Bulgaria Celebrates Traditional ‘Baba Marta’ Holiday with ‘Martenitsa’
Bulgarians celebrate on March 1 an old tradition of wearing and exchanging “Martenitsa” on what is called the day of Baba Marta. It is very loved and revered Bulgarian custom.
On this day tradition dictates to wear “Martenitsa“, made of twisted woolen or cotton thread. They are a symbol of health, longevity, fertility and abundance. The main colors of “Martenitsa” are white and red. White is a symbol of purity, innocence and joy. White are the festive clothes of the bride, saints and angels are also dressed in white robes. Red is the color of vitality, health and love fire. Red is the light of the rising and setting sun, of the flowing blood and of the fire. In traditional Bulgarian wedding the veil of the bride is red. Red thread is tied on fruit trees, on child’s wrist to protect against evil and to bring health. Such is its magical effect in the “Martenitsa“.
In the Rodopi Mountains “Martenitsa” are made of different colors. In Sofia and Melnik primary colors are blue and red. The blue color is the epitome of heaven and earth. The green color is a sign of fertility, health, renaissance festivity. Stitches involved in making “Martenitsa” are twisted necessarily left. Traditional Bulgarian “Martenitsa” includes various elements – symbols: snail shells (for health and strength), garlic (to prevent from evil demons), beads (against the evil eye), daisy (for well-being).
In the Bulgarian National folklore Baba Marta is a woman. Therefore it is variable in nature and the weather during that month is variable. When Baba Marta is angry the weather is cold, and when she laughs – warm and soft.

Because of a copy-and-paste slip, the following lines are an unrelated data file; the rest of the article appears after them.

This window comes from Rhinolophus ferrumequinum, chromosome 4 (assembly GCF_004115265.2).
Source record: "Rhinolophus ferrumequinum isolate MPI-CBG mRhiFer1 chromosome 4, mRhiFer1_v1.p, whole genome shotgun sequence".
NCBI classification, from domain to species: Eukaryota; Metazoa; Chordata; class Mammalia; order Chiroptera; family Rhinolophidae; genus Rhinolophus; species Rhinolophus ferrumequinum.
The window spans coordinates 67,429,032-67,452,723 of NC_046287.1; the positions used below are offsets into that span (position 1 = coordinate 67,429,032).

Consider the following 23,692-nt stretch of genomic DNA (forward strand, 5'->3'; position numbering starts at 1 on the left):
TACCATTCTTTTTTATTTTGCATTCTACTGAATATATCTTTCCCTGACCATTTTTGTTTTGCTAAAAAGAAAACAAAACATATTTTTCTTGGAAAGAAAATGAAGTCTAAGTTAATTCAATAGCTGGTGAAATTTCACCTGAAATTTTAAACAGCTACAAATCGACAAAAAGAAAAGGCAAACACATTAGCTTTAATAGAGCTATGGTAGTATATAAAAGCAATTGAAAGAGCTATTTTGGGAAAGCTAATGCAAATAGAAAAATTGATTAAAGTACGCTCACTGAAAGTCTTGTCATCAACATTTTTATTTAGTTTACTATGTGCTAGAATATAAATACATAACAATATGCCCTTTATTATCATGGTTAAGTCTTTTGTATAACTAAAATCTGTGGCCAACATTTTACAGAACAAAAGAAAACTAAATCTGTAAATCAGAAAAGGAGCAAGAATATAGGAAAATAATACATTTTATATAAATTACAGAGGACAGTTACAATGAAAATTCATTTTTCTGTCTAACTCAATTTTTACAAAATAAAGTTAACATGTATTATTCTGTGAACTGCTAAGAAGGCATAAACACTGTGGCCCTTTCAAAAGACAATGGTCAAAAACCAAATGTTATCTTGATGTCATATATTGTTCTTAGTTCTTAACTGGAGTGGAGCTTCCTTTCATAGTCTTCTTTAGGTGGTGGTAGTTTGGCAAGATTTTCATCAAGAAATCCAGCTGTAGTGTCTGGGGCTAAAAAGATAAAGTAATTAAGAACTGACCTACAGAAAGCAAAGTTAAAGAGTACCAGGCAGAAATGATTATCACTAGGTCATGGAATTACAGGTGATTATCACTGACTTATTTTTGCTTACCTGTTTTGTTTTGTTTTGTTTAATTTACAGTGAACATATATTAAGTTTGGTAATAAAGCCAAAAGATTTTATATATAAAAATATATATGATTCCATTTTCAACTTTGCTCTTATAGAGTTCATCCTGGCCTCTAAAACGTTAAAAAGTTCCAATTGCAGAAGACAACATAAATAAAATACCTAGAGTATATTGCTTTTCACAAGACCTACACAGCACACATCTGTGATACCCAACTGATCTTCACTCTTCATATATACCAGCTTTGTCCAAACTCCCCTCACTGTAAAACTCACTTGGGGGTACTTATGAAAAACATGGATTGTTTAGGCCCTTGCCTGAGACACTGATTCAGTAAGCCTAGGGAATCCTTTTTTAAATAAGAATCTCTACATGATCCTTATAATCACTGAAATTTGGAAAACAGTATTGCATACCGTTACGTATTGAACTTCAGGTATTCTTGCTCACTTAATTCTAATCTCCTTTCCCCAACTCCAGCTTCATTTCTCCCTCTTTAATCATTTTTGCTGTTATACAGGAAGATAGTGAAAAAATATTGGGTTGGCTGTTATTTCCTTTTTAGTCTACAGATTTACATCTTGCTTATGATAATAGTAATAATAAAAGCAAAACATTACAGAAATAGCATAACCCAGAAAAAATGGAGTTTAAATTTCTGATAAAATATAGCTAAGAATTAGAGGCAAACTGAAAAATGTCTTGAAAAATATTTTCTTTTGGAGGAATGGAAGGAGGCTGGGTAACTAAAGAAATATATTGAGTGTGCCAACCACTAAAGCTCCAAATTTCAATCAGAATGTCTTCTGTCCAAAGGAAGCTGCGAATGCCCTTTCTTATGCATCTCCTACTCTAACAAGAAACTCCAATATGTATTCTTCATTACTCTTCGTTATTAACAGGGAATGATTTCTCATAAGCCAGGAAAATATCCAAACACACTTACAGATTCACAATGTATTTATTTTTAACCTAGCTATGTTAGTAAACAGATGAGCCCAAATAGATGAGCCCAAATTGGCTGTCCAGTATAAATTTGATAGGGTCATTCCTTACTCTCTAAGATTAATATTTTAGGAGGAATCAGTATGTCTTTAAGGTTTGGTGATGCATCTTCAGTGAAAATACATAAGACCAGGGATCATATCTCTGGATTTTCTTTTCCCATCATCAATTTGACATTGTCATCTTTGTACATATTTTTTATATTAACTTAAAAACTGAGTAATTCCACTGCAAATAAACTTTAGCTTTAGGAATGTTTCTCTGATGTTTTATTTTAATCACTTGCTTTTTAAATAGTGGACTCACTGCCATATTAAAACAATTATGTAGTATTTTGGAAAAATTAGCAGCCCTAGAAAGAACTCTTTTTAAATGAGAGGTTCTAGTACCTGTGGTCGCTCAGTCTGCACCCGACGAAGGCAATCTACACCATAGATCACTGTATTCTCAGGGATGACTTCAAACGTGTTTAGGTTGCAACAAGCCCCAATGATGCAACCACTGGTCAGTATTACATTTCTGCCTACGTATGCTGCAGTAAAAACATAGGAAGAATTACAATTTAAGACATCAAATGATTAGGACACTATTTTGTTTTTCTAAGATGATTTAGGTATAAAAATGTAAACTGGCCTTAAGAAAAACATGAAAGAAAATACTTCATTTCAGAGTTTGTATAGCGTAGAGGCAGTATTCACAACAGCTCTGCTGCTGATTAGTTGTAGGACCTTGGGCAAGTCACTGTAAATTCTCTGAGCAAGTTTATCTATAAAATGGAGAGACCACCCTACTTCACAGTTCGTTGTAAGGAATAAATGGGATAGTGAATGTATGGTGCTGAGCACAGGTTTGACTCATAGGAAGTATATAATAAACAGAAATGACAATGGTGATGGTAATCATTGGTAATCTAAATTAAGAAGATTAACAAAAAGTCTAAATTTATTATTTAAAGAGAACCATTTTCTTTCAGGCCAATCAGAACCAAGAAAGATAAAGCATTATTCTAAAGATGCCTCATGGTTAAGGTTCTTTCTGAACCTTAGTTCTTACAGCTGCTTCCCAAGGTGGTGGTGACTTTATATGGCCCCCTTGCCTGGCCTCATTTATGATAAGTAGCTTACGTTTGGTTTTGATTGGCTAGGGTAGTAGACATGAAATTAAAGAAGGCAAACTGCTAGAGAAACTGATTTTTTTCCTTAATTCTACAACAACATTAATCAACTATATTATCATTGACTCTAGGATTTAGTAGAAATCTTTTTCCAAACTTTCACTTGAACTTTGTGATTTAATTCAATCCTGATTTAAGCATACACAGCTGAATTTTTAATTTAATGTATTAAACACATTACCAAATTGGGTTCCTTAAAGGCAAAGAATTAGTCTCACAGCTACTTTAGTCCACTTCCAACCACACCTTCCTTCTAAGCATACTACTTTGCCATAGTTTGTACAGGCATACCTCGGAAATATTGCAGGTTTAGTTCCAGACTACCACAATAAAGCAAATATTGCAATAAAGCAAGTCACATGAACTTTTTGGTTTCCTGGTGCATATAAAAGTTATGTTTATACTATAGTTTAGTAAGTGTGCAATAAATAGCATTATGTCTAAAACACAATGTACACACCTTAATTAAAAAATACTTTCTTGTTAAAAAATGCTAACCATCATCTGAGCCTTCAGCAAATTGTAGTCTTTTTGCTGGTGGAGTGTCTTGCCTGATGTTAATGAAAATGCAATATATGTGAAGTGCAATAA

History and Legends
Legend of “Martenitsa” is associated with Кhan Asparuh and the year of establishment of the Bulgarian State (681). According to one of these stories, when the Bulgars reached the Danube plain, they were enchanted by the place and decided to settle here. After the announcement of the newly established country the Khan wanted to make an offering to the god Tangra. Sacrificial pyre traditionally supposed to be lit with a sprig of dried dill, but Bulgars found no of this around. While wondering what to do, on the shoulder of the Khan perched falcon. On the bird’s foot hung bundle dill, tied with white thread, half colored red. It was sent by the sister of Khan Asparuh, Huba left in the palaces of their father Kubrat. Huba had a dream from which realized the difficulty of hes brother. With the falcon she sent a bunch of dill, tied with white woolen thread. During the long flight, however, the falcon’s wing was wounded and blood stained the white thread. So Asparoukh received wrist, laced with white and red thread. He lit the fire, according to tradition, but with the thread decorating for health. Since then on March 1 Bulgarians decorate their loved ones with twisted white and red thread.
Beyond the legend, there are suggestions that “Martenitsa” are legacy of the Thracians, indigenous peoples of present-day Bulgaria in antiquity. Reason for this assumption is that “Martenitsa” are typically Bulgarian symbol or of the heirs of the Thracian lands.
The Customs and Traditions of Baba Marta and “Martenitsa”
Some of the customs on March, 1 are related to the expulsion of evil spirits, including fires and burning garbage in the yard, and then all jump over the coals. A widespread custom is also to choose a day from first of March to March 22, each on his mind according to it, is judged what the year will be – if the day is sunny, it will be successful if it rains and the weather is bad – there will be difficulties.
According to an ancient legend, “Martenitsa” brings health, happiness and longevity. Old Bulgarians believed that in nature there is some evil force called the “badness” that also wakes up in the spring and in folk beliefs March 1-st marks the beginning of spring. On “Martenitsa” were attributed magical powers to prevent “badness”, mostly from disease and evil eye. It should be taken off right when seeing the first stork and should be hung on a blossoming or green tree.
Outside the Bulgarian ethnic territory “Martenitsa” are found in certain areas of Romania and Moldova (Mărţişor), Northern Greece (marti), Republic of Macedonia (martinka), Albania (monyak), or in places where Bulgarians lived or live in compact groups.
For more interesting stories about the Bulgarian culture and traditions, click here.
Happy ‘Baba Marta’ to all, wishing you health, longevity and good luck!